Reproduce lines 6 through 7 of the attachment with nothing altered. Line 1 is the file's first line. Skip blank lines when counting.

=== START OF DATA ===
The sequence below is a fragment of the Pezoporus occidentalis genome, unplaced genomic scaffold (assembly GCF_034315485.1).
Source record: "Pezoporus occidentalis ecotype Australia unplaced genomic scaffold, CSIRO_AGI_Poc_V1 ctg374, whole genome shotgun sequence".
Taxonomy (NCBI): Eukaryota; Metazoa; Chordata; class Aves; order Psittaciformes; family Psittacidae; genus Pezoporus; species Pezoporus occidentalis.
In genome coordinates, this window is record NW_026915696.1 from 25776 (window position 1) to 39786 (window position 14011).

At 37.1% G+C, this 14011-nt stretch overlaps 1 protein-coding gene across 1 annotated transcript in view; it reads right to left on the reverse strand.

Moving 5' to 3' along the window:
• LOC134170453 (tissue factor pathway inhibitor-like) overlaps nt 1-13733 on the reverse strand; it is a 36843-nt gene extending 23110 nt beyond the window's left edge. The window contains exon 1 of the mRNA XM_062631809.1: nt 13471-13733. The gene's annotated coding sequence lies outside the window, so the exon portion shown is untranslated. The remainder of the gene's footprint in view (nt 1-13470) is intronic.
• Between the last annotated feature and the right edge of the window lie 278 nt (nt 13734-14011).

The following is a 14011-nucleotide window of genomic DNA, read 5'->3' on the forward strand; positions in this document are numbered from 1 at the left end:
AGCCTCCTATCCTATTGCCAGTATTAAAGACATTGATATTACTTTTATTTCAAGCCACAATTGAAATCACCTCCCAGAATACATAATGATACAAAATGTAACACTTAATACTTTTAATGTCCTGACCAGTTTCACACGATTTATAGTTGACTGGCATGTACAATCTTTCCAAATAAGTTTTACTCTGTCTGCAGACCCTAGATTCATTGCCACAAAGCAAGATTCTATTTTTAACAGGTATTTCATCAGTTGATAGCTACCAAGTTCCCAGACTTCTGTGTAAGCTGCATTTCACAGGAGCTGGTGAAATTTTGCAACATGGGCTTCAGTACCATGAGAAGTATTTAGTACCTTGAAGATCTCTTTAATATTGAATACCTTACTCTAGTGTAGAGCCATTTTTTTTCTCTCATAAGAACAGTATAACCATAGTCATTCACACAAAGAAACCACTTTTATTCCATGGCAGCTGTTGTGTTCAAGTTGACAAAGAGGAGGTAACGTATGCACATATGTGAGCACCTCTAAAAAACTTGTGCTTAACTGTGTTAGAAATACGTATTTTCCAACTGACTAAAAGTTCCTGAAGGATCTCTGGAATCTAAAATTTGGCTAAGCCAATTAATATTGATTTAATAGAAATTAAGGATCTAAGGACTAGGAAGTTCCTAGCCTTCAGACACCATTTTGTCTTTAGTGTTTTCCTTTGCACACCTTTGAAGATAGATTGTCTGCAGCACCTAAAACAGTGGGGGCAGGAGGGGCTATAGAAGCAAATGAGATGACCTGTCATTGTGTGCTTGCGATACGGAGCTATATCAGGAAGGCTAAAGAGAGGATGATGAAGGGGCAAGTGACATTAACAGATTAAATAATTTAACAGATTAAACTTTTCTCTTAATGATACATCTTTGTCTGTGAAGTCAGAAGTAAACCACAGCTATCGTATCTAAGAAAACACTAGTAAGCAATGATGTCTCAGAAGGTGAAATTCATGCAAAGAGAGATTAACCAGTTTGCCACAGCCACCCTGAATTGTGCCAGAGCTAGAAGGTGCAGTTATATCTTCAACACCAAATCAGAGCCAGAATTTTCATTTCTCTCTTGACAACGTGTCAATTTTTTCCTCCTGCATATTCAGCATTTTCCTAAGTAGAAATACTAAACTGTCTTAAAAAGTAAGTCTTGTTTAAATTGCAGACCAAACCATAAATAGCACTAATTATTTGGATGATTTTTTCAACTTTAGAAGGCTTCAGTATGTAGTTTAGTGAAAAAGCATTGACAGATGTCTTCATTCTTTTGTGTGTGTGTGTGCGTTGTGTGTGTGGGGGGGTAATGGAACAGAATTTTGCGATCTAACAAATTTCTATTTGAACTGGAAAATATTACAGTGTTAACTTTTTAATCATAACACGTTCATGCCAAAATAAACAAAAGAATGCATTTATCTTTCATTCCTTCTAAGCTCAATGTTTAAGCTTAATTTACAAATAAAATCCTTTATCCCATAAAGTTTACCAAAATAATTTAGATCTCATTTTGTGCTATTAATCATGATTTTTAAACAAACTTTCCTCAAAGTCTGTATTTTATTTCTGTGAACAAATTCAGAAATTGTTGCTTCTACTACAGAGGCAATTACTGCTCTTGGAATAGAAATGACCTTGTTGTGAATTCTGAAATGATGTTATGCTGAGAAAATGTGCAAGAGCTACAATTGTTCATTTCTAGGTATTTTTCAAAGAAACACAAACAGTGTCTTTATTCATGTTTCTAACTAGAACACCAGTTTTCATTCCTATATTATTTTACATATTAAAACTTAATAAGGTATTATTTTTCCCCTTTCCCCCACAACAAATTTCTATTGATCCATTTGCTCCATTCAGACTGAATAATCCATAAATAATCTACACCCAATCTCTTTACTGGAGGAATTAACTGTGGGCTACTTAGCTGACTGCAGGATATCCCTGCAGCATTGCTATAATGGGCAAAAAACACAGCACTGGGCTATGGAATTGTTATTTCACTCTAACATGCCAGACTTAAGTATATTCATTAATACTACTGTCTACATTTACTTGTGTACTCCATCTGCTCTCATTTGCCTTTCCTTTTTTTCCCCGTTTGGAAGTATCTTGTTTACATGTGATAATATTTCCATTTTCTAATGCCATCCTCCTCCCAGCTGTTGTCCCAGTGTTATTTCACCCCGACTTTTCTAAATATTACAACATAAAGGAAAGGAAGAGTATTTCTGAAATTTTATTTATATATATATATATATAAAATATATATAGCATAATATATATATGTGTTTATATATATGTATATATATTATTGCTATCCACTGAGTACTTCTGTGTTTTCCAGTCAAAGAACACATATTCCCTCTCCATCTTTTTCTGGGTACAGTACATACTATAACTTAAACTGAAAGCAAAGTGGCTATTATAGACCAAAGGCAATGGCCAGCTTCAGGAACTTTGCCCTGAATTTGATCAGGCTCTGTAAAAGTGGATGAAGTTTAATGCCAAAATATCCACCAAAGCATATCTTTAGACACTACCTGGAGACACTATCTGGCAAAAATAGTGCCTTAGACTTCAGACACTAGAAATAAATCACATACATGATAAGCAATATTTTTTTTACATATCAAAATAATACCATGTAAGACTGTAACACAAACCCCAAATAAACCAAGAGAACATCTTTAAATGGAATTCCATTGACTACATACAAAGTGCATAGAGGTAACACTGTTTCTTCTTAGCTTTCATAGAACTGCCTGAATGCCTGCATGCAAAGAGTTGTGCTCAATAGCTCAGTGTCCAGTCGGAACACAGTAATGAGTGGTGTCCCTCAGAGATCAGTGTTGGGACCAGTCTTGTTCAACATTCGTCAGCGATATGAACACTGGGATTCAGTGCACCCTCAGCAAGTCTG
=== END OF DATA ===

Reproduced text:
Moving 5' to 3' along the window:
• LOC134170453 (tissue factor pathway inhibitor-like) overlaps nt 1-13733 on the reverse strand; it is a 36843-nt gene extending 23110 nt beyond the window's left edge. The window contains exon 1 of the mRNA XM_062631809.1: nt 13471-13733. The gene's annotated coding sequence lies outside the window, so the exon portion shown is untranslated. The remainder of the gene's footprint in view (nt 1-13470) is intronic.